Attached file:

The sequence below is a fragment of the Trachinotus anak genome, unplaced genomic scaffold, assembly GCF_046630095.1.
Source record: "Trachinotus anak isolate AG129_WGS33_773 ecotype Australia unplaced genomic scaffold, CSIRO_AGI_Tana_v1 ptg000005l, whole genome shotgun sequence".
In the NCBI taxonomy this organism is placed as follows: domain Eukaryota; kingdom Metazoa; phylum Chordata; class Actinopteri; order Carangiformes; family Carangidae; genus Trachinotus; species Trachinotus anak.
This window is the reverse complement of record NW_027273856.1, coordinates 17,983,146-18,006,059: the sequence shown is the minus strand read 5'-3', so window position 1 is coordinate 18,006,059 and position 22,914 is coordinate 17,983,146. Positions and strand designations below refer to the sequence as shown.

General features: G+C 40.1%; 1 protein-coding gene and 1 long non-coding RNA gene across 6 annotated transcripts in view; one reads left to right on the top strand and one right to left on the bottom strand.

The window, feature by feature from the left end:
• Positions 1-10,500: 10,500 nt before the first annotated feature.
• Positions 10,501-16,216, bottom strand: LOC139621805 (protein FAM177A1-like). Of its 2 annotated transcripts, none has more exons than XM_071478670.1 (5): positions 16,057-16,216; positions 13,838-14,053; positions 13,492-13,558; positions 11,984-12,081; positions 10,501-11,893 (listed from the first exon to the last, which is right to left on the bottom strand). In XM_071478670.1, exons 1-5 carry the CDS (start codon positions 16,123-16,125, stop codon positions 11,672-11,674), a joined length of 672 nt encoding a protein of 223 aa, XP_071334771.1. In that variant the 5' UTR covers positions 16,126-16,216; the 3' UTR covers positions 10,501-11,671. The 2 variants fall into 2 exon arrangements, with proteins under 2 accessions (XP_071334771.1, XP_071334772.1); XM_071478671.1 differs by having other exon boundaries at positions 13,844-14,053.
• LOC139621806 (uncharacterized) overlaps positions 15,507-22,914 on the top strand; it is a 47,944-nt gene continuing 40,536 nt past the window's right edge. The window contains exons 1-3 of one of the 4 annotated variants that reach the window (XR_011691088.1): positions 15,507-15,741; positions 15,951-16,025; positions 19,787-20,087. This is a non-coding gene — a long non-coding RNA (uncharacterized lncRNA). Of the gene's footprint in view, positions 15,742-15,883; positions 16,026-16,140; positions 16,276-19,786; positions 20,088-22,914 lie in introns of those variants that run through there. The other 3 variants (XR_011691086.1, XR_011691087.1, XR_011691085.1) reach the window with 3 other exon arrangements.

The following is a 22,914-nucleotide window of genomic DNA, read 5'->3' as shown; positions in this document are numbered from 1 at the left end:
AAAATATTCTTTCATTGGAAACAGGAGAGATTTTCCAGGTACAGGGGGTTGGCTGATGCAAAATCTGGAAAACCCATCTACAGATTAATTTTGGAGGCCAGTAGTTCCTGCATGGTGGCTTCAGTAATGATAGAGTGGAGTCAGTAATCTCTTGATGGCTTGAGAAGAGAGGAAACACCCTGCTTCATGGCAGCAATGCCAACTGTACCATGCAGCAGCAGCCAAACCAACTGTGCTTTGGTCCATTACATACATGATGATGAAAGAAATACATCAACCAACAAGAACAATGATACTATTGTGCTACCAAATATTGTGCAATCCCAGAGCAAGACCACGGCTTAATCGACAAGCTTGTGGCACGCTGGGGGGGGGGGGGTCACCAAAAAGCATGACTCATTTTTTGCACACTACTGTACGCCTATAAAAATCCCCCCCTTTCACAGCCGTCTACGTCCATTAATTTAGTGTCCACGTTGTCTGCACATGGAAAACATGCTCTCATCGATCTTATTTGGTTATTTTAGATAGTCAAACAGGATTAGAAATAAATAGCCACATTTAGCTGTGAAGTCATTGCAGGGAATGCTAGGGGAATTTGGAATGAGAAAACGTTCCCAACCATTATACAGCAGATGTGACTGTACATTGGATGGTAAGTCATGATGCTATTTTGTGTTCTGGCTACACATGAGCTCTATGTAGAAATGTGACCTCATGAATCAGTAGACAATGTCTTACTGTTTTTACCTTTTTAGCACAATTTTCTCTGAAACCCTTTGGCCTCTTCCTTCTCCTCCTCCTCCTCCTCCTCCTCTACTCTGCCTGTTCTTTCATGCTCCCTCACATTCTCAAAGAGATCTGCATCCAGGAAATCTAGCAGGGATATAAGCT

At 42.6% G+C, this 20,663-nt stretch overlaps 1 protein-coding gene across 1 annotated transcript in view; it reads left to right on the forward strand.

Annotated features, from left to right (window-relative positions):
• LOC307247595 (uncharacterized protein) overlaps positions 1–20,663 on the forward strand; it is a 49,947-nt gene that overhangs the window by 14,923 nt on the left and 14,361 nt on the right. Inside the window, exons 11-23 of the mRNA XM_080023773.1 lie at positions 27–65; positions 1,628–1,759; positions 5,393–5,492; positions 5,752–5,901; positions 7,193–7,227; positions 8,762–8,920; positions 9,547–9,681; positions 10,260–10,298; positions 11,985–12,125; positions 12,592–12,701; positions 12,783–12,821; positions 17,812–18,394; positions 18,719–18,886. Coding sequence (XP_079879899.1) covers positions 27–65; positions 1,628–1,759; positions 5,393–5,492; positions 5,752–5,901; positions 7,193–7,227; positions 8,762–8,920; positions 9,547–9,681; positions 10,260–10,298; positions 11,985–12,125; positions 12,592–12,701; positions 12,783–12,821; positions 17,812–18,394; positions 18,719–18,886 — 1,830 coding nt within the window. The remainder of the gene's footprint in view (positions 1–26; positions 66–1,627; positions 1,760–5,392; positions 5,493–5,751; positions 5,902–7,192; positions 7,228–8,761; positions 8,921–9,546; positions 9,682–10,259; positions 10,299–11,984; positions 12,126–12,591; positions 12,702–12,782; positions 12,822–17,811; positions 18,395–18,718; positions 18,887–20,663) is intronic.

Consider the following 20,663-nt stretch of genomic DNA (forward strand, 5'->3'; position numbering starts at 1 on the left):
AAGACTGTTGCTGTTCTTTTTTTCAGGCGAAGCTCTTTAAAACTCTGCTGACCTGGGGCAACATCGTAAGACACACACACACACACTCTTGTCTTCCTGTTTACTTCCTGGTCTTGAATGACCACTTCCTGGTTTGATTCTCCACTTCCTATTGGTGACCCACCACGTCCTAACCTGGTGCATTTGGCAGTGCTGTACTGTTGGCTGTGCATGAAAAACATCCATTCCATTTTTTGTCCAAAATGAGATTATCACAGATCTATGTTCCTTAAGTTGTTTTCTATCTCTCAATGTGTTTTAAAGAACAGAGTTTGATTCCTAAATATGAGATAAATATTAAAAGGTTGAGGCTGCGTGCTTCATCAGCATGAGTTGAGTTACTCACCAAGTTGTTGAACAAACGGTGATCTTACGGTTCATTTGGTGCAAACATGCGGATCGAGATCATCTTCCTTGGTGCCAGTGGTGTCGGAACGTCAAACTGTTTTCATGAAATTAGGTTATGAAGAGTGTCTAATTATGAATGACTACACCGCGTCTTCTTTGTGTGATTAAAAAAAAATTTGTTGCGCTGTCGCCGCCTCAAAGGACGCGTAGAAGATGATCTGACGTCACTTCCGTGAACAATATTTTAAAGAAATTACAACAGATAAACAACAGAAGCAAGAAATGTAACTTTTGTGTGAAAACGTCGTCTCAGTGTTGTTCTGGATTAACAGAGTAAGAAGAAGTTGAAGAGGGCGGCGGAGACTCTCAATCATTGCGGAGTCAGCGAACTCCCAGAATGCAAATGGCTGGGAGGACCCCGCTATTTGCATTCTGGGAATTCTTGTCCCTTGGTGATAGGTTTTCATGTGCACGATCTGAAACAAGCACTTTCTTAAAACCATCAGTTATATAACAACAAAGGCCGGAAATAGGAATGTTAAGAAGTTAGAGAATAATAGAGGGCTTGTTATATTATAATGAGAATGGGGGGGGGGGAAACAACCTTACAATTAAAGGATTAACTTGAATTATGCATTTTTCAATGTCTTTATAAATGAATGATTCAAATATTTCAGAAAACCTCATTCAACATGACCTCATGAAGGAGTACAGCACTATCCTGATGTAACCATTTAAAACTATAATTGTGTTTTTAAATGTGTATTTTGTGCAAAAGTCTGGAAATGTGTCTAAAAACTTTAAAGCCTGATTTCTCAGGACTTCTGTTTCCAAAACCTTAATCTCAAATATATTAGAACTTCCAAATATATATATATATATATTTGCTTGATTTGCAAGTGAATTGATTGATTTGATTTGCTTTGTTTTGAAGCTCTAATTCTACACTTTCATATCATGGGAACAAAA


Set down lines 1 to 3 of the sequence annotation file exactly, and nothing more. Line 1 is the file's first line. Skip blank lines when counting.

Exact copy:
The sequence below is a fragment of the Trachinotus anak genome, unplaced genomic scaffold, assembly GCF_046630095.1.
Source record: "Trachinotus anak isolate AG129_WGS33_773 ecotype Australia unplaced genomic scaffold, CSIRO_AGI_Tana_v1 ptg000005l, whole genome shotgun sequence".
In the NCBI taxonomy this organism is placed as follows: domain Eukaryota; kingdom Metazoa; phylum Chordata; class Actinopteri; order Carangiformes; family Carangidae; genus Trachinotus; species Trachinotus anak.